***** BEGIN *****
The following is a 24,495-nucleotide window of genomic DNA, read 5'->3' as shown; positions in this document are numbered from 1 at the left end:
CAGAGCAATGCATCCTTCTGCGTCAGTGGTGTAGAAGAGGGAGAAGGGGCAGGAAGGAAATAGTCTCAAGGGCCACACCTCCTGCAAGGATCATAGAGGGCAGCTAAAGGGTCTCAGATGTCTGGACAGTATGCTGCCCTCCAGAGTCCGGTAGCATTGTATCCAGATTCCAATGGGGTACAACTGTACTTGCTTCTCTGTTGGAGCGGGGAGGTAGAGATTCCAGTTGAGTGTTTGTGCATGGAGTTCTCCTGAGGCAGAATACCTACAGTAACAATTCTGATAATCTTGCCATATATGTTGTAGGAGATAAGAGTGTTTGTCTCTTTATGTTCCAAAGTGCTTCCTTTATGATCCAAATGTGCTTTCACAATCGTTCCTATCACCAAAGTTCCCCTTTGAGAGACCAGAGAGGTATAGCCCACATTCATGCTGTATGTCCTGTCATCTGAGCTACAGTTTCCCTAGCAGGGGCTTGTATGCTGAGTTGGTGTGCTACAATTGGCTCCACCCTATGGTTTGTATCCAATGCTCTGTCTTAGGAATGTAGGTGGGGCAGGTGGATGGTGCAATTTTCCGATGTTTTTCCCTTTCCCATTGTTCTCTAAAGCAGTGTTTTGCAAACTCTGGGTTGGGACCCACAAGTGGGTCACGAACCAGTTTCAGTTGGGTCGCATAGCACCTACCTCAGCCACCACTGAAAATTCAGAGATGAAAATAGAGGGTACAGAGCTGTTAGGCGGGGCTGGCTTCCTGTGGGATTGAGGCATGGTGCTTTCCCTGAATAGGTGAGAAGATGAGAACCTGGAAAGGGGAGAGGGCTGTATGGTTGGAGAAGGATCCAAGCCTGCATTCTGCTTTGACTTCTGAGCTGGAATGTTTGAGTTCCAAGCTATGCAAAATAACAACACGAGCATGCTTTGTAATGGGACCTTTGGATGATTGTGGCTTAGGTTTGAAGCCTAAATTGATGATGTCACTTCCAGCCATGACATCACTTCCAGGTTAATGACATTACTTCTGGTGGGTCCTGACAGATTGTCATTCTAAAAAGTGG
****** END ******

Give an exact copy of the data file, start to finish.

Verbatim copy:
The following is a 24,495-nucleotide window of genomic DNA, read 5'->3' as shown; positions in this document are numbered from 1 at the left end:
CAGAGCAATGCATCCTTCTGCGTCAGTGGTGTAGAAGAGGGAGAAGGGGCAGGAAGGAAATAGTCTCAAGGGCCACACCTCCTGCAAGGATCATAGAGGGCAGCTAAAGGGTCTCAGATGTCTGGACAGTATGCTGCCCTCCAGAGTCCGGTAGCATTGTATCCAGATTCCAATGGGGTACAACTGTACTTGCTTCTCTGTTGGAGCGGGGAGGTAGAGATTCCAGTTGAGTGTTTGTGCATGGAGTTCTCCTGAGGCAGAATACCTACAGTAACAATTCTGATAATCTTGCCATATATGTTGTAGGAGATAAGAGTGTTTGTCTCTTTATGTTCCAAAGTGCTTCCTTTATGATCCAAATGTGCTTTCACAATCGTTCCTATCACCAAAGTTCCCCTTTGAGAGACCAGAGAGGTATAGCCCACATTCATGCTGTATGTCCTGTCATCTGAGCTACAGTTTCCCTAGCAGGGGCTTGTATGCTGAGTTGGTGTGCTACAATTGGCTCCACCCTATGGTTTGTATCCAATGCTCTGTCTTAGGAATGTAGGTGGGGCAGGTGGATGGTGCAATTTTCCGATGTTTTTCCCTTTCCCATTGTTCTCTAAAGCAGTGTTTTGCAAACTCTGGGTTGGGACCCACAAGTGGGTCACGAACCAGTTTCAGTTGGGTCGCATAGCACCTACCTCAGCCACCACTGAAAATTCAGAGATGAAAATAGAGGGTACAGAGCTGTTAGGCGGGGCTGGCTTCCTGTGGGATTGAGGCATGGTGCTTTCCCTGAATAGGTGAGAAGATGAGAACCTGGAAAGGGGAGAGGGCTGTATGGTTGGAGAAGGATCCAAGCCTGCATTCTGCTTTGACTTCTGAGCTGGAATGTTTGAGTTCCAAGCTATGCAAAATAACAACACGAGCATGCTTTGTAATGGGACCTTTGGATGATTGTGGCTTAGGTTTGAAGCCTAAATTGATGATGTCACTTCCAGCCATGACATCACTTCCAGGTTAATGACATTACTTCTGGTGGGTCCTGACAGATTGTCATTCTAAAAAGTGG